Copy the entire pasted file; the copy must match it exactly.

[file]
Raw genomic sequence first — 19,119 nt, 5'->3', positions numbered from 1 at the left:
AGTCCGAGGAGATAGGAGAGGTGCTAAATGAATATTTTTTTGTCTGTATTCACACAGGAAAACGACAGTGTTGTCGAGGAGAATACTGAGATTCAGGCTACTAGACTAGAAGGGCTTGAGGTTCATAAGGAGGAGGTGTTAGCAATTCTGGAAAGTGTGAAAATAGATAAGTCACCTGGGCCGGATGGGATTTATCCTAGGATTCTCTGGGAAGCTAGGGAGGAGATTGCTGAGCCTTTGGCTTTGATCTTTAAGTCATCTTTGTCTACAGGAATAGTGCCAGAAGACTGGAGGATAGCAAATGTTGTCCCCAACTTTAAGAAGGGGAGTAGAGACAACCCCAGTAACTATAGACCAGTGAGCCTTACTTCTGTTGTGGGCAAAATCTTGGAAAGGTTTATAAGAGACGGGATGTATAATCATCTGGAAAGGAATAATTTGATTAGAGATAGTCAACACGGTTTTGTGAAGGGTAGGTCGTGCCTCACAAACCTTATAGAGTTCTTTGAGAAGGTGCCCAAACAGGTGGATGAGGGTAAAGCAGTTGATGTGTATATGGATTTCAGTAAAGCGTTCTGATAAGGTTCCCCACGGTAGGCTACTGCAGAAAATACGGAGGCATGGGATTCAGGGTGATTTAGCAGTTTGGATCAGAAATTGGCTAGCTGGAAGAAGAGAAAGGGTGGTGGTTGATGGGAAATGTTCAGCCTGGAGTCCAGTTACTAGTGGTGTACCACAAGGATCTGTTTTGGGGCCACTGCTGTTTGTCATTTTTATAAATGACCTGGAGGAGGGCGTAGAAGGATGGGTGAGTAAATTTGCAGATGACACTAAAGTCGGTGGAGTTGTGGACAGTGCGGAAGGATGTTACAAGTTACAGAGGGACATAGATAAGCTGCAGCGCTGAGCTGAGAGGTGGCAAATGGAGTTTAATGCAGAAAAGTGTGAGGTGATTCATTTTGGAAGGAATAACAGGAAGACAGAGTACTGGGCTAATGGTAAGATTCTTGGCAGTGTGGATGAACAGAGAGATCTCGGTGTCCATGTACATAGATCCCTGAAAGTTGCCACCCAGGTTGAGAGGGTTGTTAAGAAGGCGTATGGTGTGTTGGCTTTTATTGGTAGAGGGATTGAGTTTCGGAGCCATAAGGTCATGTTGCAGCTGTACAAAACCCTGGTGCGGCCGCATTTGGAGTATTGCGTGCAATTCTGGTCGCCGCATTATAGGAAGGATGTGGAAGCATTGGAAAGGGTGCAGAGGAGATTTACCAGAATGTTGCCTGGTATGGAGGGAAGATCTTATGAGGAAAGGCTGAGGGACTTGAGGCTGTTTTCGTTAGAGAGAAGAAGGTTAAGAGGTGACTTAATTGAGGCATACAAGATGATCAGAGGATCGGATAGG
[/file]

Raw genomic sequence first — 19,119 nt, 5'->3', positions numbered from 1 at the left:
AGTCCGAGGAGATAGGAGAGGTGCTAAATGAATATTTTTTTGTCTGTATTCACACAGGAAAACGACAGTGTTGTCGAGGAGAATACTGAGATTCAGGCTACTAGACTAGAAGGGCTTGAGGTTCATAAGGAGGAGGTGTTAGCAATTCTGGAAAGTGTGAAAATAGATAAGTCACCTGGGCCGGATGGGATTTATCCTAGGATTCTCTGGGAAGCTAGGGAGGAGATTGCTGAGCCTTTGGCTTTGATCTTTAAGTCATCTTTGTCTACAGGAATAGTGCCAGAAGACTGGAGGATAGCAAATGTTGTCCCCAACTTTAAGAAGGGGAGTAGAGACAACCCCAGTAACTATAGACCAGTGAGCCTTACTTCTGTTGTGGGCAAAATCTTGGAAAGGTTTATAAGAGACGGGATGTATAATCATCTGGAAAGGAATAATTTGATTAGAGATAGTCAACACGGTTTTGTGAAGGGTAGGTCGTGCCTCACAAACCTTATAGAGTTCTTTGAGAAGGTGCCCAAACAGGTGGATGAGGGTAAAGCAGTTGATGTGTATATGGATTTCAGTAAAGCGTTCTGATAAGGTTCCCCACGGTAGGCTACTGCAGAAAATACGGAGGCATGGGATTCAGGGTGATTTAGCAGTTTGGATCAGAAATTGGCTAGCTGGAAGAAGAGAAAGGGTGGTGGTTGATGGGAAATGTTCAGCCTGGAGTCCAGTTACTAGTGGTGTACCACAAGGATCTGTTTTGGGGCCACTGCTGTTTGTCATTTTTATAAATGACCTGGAGGAGGGCGTAGAAGGATGGGTGAGTAAATTTGCAGATGACACTAAAGTCGGTGGAGTTGTGGACAGTGCGGAAGGATGTTACAAGTTACAGAGGGACATAGATAAGCTGCAGCGCTGAGCTGAGAGGTGGCAAATGGAGTTTAATGCAGAAAAGTGTGAGGTGATTCATTTTGGAAGGAATAACAGGAAGACAGAGTACTGGGCTAATGGTAAGATTCTTGGCAGTGTGGATGAACAGAGAGATCTCGGTGTCCATGTACATAGATCCCTGAAAGTTGCCACCCAGGTTGAGAGGGTTGTTAAGAAGGCGTATGGTGTGTTGGCTTTTATTGGTAGAGGGATTGAGTTTCGGAGCCATAAGGTCATGTTGCAGCTGTACAAAACCCTGGTGCGGCCGCATTTGGAGTATTGCGTGCAATTCTGGTCGCCGCATTATAGGAAGGATGTGGAAGCATTGGAAAGGGTGCAGAGGAGATTTACCAGAATGTTGCCTGGTATGGAGGGAAGATCTTATGAGGAAAGGCTGAGGGACTTGAGGCTGTTTTCGTTAGAGAGAAGAAGGTTAAGAGGTGACTTAATTGAGGCATACAAGATGATCAGAGGATCGGATAGG